Rebecca Perkins is a great example of the young talent that Portsmouth can keep in our community due to our high quality of life and strong local economy. Rebecca goes beyond that, however, bringing a deep set of skills, and a commitment to public service, that is unusually well-matched for the needs of our City Council.
A Commitment to Public Service and the Seacoast
Rebecca is a daughter of the Seacoast, having grown up in the Exeter area (her family owned the local Dairy Queen in Exeter). She stayed in New Hampshire for her undergraduate studies, attending Dartmouth College, before heading off to Africa to help develop local businesses in the Peace Corps. She then returned to the States to earn her law degree from Cornell, and worked as an attorney for a brief time in New York City before coming home to the Seacoast.
Her legal and academic work allowed her to develop her passion for local governance, specifically the impact of land use policy in local communities. Her Master’s Thesis focused on zoning ordinances, and over the past six years, Rebecca has spent much of her time as an attorney and citizen helping New Hampshire cities and towns identify ways to bring down the cost of building housing.
The same desire to give back that drew her to the Peace Corps has translated here locally, too. Rebecca served on the board of the Workforce Housing Coalition of the Greater Seacoast, with an emphasis on attracting and retaining the type of young talent that growing businesses seek. With the University of New Hampshire only 12 miles from Portsmouth, having affordable housing options in such an attractive community for young people is one of the key challenges our local economy faces, and Rebecca has as strong an expertise on the topic as anybody in Portsmouth.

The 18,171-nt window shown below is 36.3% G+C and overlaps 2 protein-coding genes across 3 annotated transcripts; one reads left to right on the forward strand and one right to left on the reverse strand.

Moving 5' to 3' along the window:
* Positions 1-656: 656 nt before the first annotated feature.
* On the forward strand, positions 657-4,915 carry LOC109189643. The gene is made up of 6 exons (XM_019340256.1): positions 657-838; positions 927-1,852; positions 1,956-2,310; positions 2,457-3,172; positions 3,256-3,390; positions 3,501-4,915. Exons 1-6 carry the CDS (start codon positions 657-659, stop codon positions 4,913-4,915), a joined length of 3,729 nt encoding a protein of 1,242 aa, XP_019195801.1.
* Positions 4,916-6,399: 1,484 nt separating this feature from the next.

In addition, she is currently a Housing Commissioner for the Portsmouth Housing Authority. In that role, the emphasis is on the older population in our community, as well as those at lower levels of income. In order for Portsmouth to retain socioeconomic diversity, we need leadership that understands all of these groups in our community, and the policy options available for addressing the core need all people have of housing.
The Next Generation of Leadership
Rebecca’s activism has extended to getting more of the region and state’s young professionals committed to staying in New Hampshire, and getting active in their communities. She is currently a Founding Member of the Board of Directors for the 603 Initiative, an organization that empowers and educates young Granite Staters to become involved in their community and advocate for policies that affect them. As Rebecca writes on her website:
We also need to think about what the next great feature of this City will be . It could be more sidewalks throughout other neighborhoods in Portsmouth; transit connecting to downtown; support for the arts community; more bike lanes. How do these ideas fit into what we want our City to be? That conversation should involve someone who understands the current generation of young professionals.
Having seen her in action in her roles as an attorney, a civic volunteer, and a Commissioner, Rebecca’s leadership skills are strong, and her commitment to be a thoughtful voice on a collaborative City Council will make her an exciting, productive councilor for our community. Please check out her website, and “like” her Facebook page. Go to her website to offer to take a yard sign, attend an upcoming meet-and-greet, offer to write a short Letter to the Editor, or volunteer to do some door-to-door with her this fall. If you’d like to make a modest financial contribution to Rebecca’s campaign, you can do that at her website, too. Let’s support Rebecca – she’ll make a positive difference for our community!